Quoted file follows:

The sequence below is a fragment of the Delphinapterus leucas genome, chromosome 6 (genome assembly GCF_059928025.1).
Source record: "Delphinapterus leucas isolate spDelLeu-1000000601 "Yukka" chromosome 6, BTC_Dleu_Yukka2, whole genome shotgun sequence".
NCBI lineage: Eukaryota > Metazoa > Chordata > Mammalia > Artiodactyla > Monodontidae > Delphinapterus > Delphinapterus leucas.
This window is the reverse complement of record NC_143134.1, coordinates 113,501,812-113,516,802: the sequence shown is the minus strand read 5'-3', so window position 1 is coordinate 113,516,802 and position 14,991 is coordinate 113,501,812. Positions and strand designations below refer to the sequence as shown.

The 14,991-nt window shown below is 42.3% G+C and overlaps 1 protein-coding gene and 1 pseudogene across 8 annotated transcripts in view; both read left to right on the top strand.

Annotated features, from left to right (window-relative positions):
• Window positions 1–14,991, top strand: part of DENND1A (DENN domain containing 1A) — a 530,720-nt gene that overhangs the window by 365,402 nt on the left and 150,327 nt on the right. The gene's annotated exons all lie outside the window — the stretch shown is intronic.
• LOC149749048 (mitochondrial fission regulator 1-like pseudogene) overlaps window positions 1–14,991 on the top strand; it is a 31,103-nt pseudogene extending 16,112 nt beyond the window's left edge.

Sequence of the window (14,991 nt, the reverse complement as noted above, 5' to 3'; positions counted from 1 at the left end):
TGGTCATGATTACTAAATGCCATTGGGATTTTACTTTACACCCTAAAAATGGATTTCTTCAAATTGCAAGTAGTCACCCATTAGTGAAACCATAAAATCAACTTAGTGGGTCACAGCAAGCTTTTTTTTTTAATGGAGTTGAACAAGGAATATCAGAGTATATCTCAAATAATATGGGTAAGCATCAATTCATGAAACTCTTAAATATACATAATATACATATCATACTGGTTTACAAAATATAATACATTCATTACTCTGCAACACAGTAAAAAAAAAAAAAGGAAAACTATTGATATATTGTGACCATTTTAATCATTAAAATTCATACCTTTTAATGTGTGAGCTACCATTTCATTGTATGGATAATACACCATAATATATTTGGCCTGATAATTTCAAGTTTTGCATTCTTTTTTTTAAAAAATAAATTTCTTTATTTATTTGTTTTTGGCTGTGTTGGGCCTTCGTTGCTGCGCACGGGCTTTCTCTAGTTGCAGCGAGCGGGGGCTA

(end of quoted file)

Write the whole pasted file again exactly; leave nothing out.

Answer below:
The sequence below is a fragment of the Delphinapterus leucas genome, chromosome 6 (genome assembly GCF_059928025.1).
Source record: "Delphinapterus leucas isolate spDelLeu-1000000601 "Yukka" chromosome 6, BTC_Dleu_Yukka2, whole genome shotgun sequence".
NCBI lineage: Eukaryota > Metazoa > Chordata > Mammalia > Artiodactyla > Monodontidae > Delphinapterus > Delphinapterus leucas.
This window is the reverse complement of record NC_143134.1, coordinates 113,501,812-113,516,802: the sequence shown is the minus strand read 5'-3', so window position 1 is coordinate 113,516,802 and position 14,991 is coordinate 113,501,812. Positions and strand designations below refer to the sequence as shown.

The 14,991-nt window shown below is 42.3% G+C and overlaps 1 protein-coding gene and 1 pseudogene across 8 annotated transcripts in view; both read left to right on the top strand.

Annotated features, from left to right (window-relative positions):
• Window positions 1–14,991, top strand: part of DENND1A (DENN domain containing 1A) — a 530,720-nt gene that overhangs the window by 365,402 nt on the left and 150,327 nt on the right. The gene's annotated exons all lie outside the window — the stretch shown is intronic.
• LOC149749048 (mitochondrial fission regulator 1-like pseudogene) overlaps window positions 1–14,991 on the top strand; it is a 31,103-nt pseudogene extending 16,112 nt beyond the window's left edge.

Sequence of the window (14,991 nt, the reverse complement as noted above, 5' to 3'; positions counted from 1 at the left end):
TGGTCATGATTACTAAATGCCATTGGGATTTTACTTTACACCCTAAAAATGGATTTCTTCAAATTGCAAGTAGTCACCCATTAGTGAAACCATAAAATCAACTTAGTGGGTCACAGCAAGCTTTTTTTTTTAATGGAGTTGAACAAGGAATATCAGAGTATATCTCAAATAATATGGGTAAGCATCAATTCATGAAACTCTTAAATATACATAATATACATATCATACTGGTTTACAAAATATAATACATTCATTACTCTGCAACACAGTAAAAAAAAAAAAAGGAAAACTATTGATATATTGTGACCATTTTAATCATTAAAATTCATACCTTTTAATGTGTGAGCTACCATTTCATTGTATGGATAATACACCATAATATATTTGGCCTGATAATTTCAAGTTTTGCATTCTTTTTTTTAAAAAATAAATTTCTTTATTTATTTGTTTTTGGCTGTGTTGGGCCTTCGTTGCTGCGCACGGGCTTTCTCTAGTTGCAGCGAGCGGGGGCTA